Thanks to Sharon, Jasmine Shumanov, and the promotions department for allowing me such a gratifying experience. I couldn't have asked for a more unique palette to work with.

The concept process began as stream of consciousness doodles in a sketchbook. The page on the left contains ideas for the headline "Perfect Pitch". Many baseball and musical metaphors came to mind.

This "Perfect Pitch" ad ran square or horizontal, depending on how far the newsworthy music ran across the page.

Photoshop offers amazing tools, but for this project I enjoyed copying, cutting, and pasting the old fashioned way!

Here's an example where I simply enlarged a sketchbook doodle to use as the final art.

I've often used pages from The New York Times to wrap gifts. It might make a nice wallpaper as well?

For most drawings, I made a xerox transparency of the line art, and would use it as an overlay of the text. This made it easy for me to change the weight and size of the typographic elements.

Some ads had unique space requirements. Just as a story unfolds, this illustration unfolds.

Five drawings were used in direct mail promotions as well. I can relate to this "Personal Trainer" metaphor. My brain gets an excellent workout with this paper's help.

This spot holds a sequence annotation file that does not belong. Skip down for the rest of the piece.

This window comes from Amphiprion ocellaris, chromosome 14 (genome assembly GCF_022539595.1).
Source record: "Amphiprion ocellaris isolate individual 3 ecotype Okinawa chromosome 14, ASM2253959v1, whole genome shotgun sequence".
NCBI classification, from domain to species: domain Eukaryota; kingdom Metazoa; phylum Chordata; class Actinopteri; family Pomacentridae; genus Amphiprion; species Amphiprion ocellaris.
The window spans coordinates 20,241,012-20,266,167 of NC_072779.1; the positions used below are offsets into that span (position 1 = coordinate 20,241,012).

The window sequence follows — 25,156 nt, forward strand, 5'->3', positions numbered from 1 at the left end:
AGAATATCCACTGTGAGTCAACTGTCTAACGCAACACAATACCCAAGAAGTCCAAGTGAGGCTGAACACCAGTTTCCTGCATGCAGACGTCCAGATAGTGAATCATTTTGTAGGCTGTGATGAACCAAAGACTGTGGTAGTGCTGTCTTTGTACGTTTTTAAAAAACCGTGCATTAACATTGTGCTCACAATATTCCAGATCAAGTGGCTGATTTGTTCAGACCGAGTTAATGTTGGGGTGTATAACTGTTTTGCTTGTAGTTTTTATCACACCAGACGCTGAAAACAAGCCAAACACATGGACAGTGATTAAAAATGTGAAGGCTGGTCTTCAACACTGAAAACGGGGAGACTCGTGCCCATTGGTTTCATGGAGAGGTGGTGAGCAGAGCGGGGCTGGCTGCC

I love the simplicity and directness of this ad.

In 2000, New York hosted the Cow Parade. Artists decorated thousands of life-size cement cows which were displayed on city sidewalks. Along with the talented artist, Bruce Henke, I was asked to design The New York Time's entry, which was titled "All the Moos That's Fit to Print". This colorful cow stood, where else, but Times Square! Thanks to Bruce and Finn Winterson for making this bovine beauty look so vibrant.

I contributed drawings to 'new years greetings' pages in 2000 and 2001. This image was also used on a holiday card sent to subscribers.

I really enjoyed creating these drawings in black and white. In the case of this project, I think the content of The New York Times added all the necessary color.

Monday, July 4, 2011

Historic Hemp

In honor of America's 235th birthday, here's a unique portrait of our most famous founding father. Nancy Stamatopoulos from Whole Health Magazine asked me to illustrate the following quote:

“Make the most you can of the Indian hemp seed and sow it everywhere.” - George Washington, 1794

Our nation's first president grew hemp on his Virginia farm. He presumably made this proclamation because it's fiber is useful for making rope, paper, and clothing. Of course, what made this assignment provocative is hemp's membership in the Cannabis genus, making it a close relative of marijuana. It was fun to place the father of our country in a counter-cultural context. I'm curious what today's tea party movement would make of this depiction? In any case, I hope you have fun today, celebrating the red, white, and blue (or is it green?).

Here are a few ideas I cooked up for this assignment:

Happy Birthday America!